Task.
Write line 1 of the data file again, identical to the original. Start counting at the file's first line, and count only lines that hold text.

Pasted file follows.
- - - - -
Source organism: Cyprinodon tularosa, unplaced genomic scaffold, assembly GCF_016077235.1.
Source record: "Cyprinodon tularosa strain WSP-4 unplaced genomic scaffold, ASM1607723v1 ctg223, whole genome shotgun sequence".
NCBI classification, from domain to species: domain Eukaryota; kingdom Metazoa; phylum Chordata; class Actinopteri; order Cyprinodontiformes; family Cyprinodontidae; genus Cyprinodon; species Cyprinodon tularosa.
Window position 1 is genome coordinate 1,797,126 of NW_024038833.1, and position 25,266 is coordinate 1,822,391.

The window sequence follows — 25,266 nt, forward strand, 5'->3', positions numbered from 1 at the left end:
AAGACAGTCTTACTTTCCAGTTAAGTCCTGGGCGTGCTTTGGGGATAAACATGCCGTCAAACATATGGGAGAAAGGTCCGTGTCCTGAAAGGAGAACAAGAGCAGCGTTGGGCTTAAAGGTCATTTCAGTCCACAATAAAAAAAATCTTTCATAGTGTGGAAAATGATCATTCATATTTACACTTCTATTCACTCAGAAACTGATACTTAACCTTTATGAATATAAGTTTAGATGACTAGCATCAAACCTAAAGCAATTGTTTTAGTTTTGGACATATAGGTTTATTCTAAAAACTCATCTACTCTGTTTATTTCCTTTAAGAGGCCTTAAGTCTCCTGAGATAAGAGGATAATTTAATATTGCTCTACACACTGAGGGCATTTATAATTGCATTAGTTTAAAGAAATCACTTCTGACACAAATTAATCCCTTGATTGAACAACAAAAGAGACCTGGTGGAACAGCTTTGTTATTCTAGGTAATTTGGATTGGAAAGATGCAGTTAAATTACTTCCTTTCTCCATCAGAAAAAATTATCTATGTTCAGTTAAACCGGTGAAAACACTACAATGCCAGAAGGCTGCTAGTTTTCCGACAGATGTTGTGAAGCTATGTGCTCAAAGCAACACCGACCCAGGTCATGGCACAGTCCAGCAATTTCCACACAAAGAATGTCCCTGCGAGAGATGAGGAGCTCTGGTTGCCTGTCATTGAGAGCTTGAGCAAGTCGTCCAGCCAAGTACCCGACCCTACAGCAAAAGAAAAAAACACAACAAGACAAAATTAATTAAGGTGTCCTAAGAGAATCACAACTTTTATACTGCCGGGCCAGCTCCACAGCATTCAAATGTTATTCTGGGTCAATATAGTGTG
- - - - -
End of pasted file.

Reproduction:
Source organism: Cyprinodon tularosa, unplaced genomic scaffold, assembly GCF_016077235.1.